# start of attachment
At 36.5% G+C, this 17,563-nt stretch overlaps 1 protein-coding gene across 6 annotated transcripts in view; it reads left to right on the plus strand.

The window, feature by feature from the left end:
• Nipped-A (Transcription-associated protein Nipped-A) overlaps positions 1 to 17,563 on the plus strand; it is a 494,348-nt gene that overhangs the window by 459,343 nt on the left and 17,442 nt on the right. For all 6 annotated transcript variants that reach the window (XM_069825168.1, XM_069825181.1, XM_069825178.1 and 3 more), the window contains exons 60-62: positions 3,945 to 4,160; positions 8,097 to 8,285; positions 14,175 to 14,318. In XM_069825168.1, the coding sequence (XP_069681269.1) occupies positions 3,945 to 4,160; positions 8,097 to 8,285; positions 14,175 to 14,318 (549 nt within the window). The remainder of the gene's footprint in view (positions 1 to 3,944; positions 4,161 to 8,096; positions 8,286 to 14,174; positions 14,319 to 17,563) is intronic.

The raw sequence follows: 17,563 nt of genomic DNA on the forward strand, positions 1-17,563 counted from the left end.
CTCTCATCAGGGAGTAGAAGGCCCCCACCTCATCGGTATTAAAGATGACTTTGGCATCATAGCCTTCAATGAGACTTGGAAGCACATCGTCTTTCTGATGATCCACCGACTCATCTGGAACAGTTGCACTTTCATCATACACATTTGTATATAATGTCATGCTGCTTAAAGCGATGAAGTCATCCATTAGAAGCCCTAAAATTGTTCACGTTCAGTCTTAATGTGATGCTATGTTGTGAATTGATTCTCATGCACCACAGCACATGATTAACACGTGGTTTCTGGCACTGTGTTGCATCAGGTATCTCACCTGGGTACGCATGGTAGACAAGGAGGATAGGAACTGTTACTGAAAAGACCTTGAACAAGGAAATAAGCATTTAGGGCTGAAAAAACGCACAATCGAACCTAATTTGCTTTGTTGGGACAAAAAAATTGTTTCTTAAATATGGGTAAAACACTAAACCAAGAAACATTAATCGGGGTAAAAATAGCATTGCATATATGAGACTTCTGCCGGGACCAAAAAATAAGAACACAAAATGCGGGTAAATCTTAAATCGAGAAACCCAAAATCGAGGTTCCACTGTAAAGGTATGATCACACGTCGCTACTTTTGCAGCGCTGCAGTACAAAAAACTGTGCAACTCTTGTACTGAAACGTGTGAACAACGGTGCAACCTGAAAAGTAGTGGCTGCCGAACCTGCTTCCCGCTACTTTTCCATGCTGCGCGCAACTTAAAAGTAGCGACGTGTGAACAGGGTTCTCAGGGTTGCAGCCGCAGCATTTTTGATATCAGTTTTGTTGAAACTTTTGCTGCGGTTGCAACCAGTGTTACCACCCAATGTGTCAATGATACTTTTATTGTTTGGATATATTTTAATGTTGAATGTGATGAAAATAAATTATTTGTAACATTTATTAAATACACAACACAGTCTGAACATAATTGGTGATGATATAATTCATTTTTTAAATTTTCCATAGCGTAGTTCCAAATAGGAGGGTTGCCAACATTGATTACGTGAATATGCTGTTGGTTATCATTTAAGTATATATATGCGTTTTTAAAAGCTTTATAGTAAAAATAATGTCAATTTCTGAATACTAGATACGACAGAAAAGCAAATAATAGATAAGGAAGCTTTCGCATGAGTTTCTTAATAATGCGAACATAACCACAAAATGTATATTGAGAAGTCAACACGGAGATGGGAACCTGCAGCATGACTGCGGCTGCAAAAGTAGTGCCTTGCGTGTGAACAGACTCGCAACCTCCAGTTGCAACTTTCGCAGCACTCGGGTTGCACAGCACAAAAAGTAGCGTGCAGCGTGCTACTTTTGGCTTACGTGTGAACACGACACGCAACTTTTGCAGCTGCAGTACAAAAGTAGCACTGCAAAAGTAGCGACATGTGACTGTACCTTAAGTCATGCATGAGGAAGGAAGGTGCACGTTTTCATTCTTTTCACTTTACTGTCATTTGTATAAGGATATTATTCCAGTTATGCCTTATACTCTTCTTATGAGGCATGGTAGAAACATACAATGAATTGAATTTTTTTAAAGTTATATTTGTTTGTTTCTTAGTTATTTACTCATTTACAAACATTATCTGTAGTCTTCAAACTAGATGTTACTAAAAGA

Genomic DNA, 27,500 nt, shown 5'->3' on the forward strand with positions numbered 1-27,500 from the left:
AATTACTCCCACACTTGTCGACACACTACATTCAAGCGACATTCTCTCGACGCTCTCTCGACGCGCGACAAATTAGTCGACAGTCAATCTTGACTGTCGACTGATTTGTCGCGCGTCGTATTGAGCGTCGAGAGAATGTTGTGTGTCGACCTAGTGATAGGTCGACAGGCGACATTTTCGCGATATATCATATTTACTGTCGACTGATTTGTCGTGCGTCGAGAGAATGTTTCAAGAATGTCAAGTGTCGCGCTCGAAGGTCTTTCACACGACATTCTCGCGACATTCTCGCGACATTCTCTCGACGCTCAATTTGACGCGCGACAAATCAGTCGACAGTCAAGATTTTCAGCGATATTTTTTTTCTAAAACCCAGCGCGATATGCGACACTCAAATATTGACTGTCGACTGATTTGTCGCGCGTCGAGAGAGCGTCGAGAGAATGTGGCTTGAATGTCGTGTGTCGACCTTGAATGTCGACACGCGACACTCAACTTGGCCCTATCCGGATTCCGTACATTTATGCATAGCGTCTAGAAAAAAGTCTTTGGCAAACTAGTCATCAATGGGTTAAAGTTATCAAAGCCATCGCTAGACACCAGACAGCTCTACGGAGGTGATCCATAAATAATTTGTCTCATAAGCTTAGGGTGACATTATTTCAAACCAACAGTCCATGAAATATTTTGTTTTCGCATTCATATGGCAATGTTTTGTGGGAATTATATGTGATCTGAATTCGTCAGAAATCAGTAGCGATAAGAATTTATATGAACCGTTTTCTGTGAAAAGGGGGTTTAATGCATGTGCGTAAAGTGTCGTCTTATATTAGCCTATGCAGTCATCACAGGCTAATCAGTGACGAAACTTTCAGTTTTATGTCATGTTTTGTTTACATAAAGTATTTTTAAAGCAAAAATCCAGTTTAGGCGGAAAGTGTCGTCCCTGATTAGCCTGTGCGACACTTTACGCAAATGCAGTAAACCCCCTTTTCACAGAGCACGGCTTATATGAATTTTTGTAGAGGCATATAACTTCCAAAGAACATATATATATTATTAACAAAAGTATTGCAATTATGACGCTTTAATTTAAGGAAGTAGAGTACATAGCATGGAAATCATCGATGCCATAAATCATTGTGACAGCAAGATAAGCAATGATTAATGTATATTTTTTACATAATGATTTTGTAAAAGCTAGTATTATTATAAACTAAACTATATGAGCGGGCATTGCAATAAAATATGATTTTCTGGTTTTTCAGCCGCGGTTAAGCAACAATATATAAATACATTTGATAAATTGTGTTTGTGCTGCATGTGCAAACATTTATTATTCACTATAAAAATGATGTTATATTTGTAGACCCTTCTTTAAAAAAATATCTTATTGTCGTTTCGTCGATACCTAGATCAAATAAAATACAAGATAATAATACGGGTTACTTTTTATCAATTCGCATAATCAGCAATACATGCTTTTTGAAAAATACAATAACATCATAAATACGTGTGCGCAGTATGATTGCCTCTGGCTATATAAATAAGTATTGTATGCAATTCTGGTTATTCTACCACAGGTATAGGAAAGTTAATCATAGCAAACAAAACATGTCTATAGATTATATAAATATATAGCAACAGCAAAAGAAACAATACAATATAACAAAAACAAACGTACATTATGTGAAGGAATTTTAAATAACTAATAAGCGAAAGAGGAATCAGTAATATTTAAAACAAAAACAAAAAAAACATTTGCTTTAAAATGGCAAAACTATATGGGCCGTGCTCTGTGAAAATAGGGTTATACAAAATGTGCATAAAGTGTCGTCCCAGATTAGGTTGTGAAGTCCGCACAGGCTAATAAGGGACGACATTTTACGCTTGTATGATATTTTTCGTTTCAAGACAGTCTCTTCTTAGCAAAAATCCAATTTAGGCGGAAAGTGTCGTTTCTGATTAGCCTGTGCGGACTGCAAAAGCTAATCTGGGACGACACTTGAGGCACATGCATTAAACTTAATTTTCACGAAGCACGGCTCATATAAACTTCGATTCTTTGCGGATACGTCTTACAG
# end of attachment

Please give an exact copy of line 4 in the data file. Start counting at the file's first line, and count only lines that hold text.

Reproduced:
The raw sequence follows: 17,563 nt of genomic DNA on the forward strand, positions 1-17,563 counted from the left end.